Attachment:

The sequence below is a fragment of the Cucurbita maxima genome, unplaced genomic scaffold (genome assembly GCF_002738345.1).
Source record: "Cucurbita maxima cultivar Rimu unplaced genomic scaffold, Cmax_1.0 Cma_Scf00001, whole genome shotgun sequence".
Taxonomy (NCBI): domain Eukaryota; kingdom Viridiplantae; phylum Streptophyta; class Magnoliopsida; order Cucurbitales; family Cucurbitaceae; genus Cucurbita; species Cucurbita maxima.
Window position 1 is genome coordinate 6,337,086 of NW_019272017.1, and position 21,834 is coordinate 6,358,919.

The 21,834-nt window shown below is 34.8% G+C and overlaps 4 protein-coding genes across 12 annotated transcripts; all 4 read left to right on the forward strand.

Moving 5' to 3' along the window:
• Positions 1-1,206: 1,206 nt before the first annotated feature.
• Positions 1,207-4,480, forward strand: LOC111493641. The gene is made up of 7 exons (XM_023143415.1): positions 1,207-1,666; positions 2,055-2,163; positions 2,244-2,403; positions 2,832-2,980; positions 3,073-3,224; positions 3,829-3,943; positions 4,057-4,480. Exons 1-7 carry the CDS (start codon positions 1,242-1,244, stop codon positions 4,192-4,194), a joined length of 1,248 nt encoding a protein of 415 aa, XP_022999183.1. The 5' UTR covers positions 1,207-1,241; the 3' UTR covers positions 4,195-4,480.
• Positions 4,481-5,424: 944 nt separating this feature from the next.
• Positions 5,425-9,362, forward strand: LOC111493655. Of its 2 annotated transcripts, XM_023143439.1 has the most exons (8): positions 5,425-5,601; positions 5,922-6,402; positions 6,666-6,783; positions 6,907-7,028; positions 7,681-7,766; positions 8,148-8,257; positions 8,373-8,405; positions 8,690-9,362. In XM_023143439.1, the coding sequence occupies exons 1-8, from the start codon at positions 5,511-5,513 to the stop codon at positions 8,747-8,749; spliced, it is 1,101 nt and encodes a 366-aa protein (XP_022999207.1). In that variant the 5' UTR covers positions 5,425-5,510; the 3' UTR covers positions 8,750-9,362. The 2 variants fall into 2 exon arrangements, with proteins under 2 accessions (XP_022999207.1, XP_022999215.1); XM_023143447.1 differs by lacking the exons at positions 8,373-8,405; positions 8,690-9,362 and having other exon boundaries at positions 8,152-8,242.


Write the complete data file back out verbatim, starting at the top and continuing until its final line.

The sequence below is a fragment of the Cucurbita maxima genome, unplaced genomic scaffold (genome assembly GCF_002738345.1).
Source record: "Cucurbita maxima cultivar Rimu unplaced genomic scaffold, Cmax_1.0 Cma_Scf00001, whole genome shotgun sequence".
Taxonomy (NCBI): domain Eukaryota; kingdom Viridiplantae; phylum Streptophyta; class Magnoliopsida; order Cucurbitales; family Cucurbitaceae; genus Cucurbita; species Cucurbita maxima.
Window position 1 is genome coordinate 6,337,086 of NW_019272017.1, and position 21,834 is coordinate 6,358,919.

The 21,834-nt window shown below is 34.8% G+C and overlaps 4 protein-coding genes across 12 annotated transcripts; all 4 read left to right on the forward strand.

Moving 5' to 3' along the window:
• Positions 1-1,206: 1,206 nt before the first annotated feature.
• Positions 1,207-4,480, forward strand: LOC111493641. The gene is made up of 7 exons (XM_023143415.1): positions 1,207-1,666; positions 2,055-2,163; positions 2,244-2,403; positions 2,832-2,980; positions 3,073-3,224; positions 3,829-3,943; positions 4,057-4,480. Exons 1-7 carry the CDS (start codon positions 1,242-1,244, stop codon positions 4,192-4,194), a joined length of 1,248 nt encoding a protein of 415 aa, XP_022999183.1. The 5' UTR covers positions 1,207-1,241; the 3' UTR covers positions 4,195-4,480.
• Positions 4,481-5,424: 944 nt separating this feature from the next.
• Positions 5,425-9,362, forward strand: LOC111493655. Of its 2 annotated transcripts, XM_023143439.1 has the most exons (8): positions 5,425-5,601; positions 5,922-6,402; positions 6,666-6,783; positions 6,907-7,028; positions 7,681-7,766; positions 8,148-8,257; positions 8,373-8,405; positions 8,690-9,362. In XM_023143439.1, the coding sequence occupies exons 1-8, from the start codon at positions 5,511-5,513 to the stop codon at positions 8,747-8,749; spliced, it is 1,101 nt and encodes a 366-aa protein (XP_022999207.1). In that variant the 5' UTR covers positions 5,425-5,510; the 3' UTR covers positions 8,750-9,362. The 2 variants fall into 2 exon arrangements, with proteins under 2 accessions (XP_022999207.1, XP_022999215.1); XM_023143447.1 differs by lacking the exons at positions 8,373-8,405; positions 8,690-9,362 and having other exon boundaries at positions 8,152-8,242.